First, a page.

The Adwaita Theory
In his great commentary on the Prashna Upanishad, Shri Shankara defines and refutes successively the rival theories of Consciousness which were current at his time. His exposition reads as freshly to-day as at the time when he wrote it. These theories are defined as follows:-
1.Consciousness is born and destroyed every moment (Kshanika-vijnanavadins. )
2.The very reality of Consciousness is denied (Madhyamikas).
3.There is a permanent Self and Consciousness is its evanescent quality (Nyaya-Vaisheshikas).
4.Consciousness is the quality of matter (Charvakas).
Shri Shankaracharya expounds his Adwaitic theory of Consciousness on a polemical basis which, to an ordinary reader, not trained in Indian logic and epistemology, obscures his real meaning. The main features of the Adwaita theory of Consciousness may be defined here:-
The fundamental character of Knowledge or Consciousness is “there can be no object of knowledge without knowledge”. This ought to be accepted as a general rule. Its consequences are far-reaching. To attempt to prove something which is not known is absurdity. It amounts to saying that there is no eye though the form is apprehended. The essence of objects is changeability; but Consciousness, inasmuch as It witnesses all objects irrespective of their position in space and time, does not change. All objects, without exception, imply the ‘fact-of-being- known’. Even Non-existence (abhava) cannot be proved in the absence of knowledge. Panchadasi opens with a discussion showing that unchangeability is the essential character of Samvit or universal Consciousness.
The second feature of the Adwaita analysis of Consciousness is that Consciousness is always distinct from the object of Consciousness. Things cannot be identified with the Consciousness which makes them its object. This thesis is developed by Shri Shankaracharya with great dialectical force in his brilliant introduction to his commentary on the Sutras of Vyas Rishi. Two corollaries follow from this principle:
(a) that Consciousness cannot be its own object;
(b) that every object of Consciousness is material or unconscious.
These four cardinal points of the Adwaitic theory of Consciousness will remind a modern student of metaphysics of an influential school of thought known as the idealistic school. Kant’s analysis of knowledge leads to a recognised tenet of the idealistic theory of knowledge that Consciousness is the prius of reality. E. Caird in his book The Critical Philosophy of Kant, Vol. I, says that all things must be determined in relation to the conscious self: “This is the one condition we lay down for them a priori”, “The development of the post- Kantian idealism bears eloquent testimony to the vitality of the Adwaita position” says an eminent Indian thinker, attached to the University of Allahabad. T. H. Green and Lord Haldane hold views on the subject of Consciousness which are amplifications of the Adwaita theory of Consciousness.
It follows that Consciousness is the ultimate principle of revelation. The world of objects is meaningless but for Consciousness. It is the light which manifests all objects and also all relations between the objects. Chit, Samvit or Consciousness is non-relational and subject to no condition whatsoever. It is Absolute, Brahman, as Shri Shankara shows in his dialectics. We need not quote Shruti in support of this thesis, to the outside students.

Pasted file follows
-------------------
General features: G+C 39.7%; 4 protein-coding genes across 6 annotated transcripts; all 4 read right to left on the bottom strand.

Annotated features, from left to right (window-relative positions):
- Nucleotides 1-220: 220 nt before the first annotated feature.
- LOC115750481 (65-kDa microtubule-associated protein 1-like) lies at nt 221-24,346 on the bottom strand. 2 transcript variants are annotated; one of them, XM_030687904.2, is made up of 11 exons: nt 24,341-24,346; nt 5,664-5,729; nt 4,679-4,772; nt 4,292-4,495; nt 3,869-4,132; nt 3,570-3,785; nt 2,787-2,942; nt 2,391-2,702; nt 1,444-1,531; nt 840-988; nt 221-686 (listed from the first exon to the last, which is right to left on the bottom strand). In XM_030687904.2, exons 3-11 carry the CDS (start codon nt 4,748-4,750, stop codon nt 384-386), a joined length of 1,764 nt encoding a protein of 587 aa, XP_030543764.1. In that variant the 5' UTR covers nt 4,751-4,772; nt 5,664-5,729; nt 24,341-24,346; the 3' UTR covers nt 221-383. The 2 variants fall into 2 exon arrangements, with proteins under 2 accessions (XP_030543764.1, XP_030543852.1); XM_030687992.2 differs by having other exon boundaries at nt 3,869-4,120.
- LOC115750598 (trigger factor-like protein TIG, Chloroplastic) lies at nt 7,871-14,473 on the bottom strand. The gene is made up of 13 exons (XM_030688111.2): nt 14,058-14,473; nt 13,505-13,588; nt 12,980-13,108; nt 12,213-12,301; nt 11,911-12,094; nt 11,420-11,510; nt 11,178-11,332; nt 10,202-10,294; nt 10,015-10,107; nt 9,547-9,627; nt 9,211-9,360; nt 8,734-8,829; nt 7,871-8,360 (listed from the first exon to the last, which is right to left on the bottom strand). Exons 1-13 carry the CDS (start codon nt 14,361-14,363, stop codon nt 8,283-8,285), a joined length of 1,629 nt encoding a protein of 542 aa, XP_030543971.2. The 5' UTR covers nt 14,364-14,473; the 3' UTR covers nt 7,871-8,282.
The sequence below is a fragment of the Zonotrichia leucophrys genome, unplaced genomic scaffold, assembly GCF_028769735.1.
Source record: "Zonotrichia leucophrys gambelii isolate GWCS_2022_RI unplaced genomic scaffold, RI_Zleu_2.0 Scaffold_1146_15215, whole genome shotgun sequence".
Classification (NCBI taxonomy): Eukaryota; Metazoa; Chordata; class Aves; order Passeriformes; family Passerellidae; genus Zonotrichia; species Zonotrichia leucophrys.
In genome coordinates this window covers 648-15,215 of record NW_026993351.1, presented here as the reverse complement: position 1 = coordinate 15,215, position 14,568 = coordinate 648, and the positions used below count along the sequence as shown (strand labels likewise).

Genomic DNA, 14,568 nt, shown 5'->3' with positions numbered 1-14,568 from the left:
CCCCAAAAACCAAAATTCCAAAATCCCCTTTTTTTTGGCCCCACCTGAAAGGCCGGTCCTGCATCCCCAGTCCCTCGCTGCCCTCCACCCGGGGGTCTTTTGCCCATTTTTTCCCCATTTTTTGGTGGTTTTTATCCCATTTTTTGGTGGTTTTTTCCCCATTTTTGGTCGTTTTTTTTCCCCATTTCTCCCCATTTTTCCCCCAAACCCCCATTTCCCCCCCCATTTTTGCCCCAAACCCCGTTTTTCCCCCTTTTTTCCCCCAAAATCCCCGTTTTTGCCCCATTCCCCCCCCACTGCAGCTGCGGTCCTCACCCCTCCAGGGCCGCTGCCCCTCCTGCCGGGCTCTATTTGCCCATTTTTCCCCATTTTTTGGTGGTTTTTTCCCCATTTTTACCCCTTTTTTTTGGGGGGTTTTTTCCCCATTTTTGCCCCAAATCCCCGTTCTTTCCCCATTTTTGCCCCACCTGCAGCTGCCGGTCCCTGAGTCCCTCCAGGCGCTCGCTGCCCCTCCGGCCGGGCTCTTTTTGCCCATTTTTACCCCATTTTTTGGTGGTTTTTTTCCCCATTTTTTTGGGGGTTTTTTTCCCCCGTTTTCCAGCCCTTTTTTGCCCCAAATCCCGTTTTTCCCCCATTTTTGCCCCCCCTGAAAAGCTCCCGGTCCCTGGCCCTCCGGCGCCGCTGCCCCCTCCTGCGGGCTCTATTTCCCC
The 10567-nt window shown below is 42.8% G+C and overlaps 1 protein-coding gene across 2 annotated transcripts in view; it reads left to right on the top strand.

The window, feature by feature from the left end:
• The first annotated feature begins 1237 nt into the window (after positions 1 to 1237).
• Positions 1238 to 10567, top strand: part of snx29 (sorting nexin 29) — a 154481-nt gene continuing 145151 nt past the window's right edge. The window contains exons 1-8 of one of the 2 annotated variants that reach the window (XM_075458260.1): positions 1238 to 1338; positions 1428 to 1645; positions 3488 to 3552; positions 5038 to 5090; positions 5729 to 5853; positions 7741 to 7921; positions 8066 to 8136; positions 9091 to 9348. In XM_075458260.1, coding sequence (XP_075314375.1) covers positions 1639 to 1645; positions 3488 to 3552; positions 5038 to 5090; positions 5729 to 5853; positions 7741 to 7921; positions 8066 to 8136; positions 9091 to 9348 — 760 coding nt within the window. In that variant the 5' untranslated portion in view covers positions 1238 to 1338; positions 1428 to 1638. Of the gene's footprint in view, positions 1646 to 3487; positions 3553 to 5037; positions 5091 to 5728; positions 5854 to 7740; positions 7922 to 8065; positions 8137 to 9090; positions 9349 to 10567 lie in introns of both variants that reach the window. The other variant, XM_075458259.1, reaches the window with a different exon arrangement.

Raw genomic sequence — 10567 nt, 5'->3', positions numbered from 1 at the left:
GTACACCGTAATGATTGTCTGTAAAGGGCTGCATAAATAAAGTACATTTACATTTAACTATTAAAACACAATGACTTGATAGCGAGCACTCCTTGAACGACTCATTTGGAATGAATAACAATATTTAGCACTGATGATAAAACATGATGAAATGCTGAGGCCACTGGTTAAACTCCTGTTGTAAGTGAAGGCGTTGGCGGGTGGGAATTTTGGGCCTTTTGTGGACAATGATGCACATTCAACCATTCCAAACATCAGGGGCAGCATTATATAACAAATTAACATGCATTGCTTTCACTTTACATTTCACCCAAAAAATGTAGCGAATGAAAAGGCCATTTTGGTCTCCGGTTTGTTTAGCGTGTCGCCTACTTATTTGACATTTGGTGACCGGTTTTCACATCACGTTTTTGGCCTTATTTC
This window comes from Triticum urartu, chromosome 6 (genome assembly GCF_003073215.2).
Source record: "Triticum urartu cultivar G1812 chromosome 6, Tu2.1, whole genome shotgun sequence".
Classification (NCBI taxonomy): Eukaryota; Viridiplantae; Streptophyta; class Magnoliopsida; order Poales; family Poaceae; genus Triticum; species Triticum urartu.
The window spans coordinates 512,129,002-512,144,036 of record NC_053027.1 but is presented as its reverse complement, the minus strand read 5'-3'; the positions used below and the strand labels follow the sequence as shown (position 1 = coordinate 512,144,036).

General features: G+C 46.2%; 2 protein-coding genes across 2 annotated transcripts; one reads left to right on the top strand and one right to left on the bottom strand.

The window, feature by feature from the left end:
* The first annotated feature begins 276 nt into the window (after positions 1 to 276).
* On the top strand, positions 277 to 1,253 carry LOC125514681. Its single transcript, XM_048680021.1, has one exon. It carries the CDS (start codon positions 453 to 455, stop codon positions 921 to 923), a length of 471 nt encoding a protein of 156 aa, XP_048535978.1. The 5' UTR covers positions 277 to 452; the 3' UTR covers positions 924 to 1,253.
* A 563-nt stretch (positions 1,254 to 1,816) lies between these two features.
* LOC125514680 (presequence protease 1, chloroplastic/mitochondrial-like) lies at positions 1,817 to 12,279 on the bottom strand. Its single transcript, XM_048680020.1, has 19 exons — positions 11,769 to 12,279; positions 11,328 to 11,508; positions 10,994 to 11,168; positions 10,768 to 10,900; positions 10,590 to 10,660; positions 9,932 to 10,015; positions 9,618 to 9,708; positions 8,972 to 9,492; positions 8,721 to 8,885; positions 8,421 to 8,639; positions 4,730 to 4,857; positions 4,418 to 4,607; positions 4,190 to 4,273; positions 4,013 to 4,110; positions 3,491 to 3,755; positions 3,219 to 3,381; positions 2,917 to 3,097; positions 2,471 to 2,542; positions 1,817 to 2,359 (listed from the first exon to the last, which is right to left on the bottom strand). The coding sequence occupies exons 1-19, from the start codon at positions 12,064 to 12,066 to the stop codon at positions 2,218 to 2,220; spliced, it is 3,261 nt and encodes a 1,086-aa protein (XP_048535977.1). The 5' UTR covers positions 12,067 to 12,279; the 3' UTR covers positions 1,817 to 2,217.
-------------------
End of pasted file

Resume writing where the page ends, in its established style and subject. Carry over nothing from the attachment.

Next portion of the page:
The conclusion is summed up by Shri Shankaracharya in his commentary on the Kena Upanishad as follows: “It is the centre of the whole world comprising the objects, the senses and the mind and it has neither inside nor outside; it is therefore a mass of knowledge (chidghana)”.
Chit Absolute is described as SAKSHI (witness) SARVA PRATIA DARSHI (Seer of all objects and events). In the great work Naishkama Siddhi, that most brilliant disciple of Shri Shankara, Sureshwaracharya, says most eloquently: “The Self and the not-Self are established in the world through perception and other means of knowledge; but the not- Self is in every case established on the presupposition of the existence of the Self.” The same great and holy philosopher holds all objects to be Atman-pervaded. Every intelligible entity, matter, mind, electron, proton, etc., acquire a meaning only insofar as they stand in relation to the conscious Self. The Self must be presupposed by every knowable entity.
To avoid a misunderstanding into which the Western idealism often falls, let us remember that in the philosophy of Shri Shankara the doctrine of priority of Consciousness does not negate the empirical existence as a void or a dream; it is compatible with a realistic belief in an independent world (Vyavahar Satta).
Let us also remark that the philosophy of Shri Shankara is not easy to understand and that thinkers like Deussen, Dasgupta, and others, have failed to grasp its real meaning. Those who think too much of their intellect and have not learned to approach it with the humility of a student will miss the point, in the Adwaita philosophy.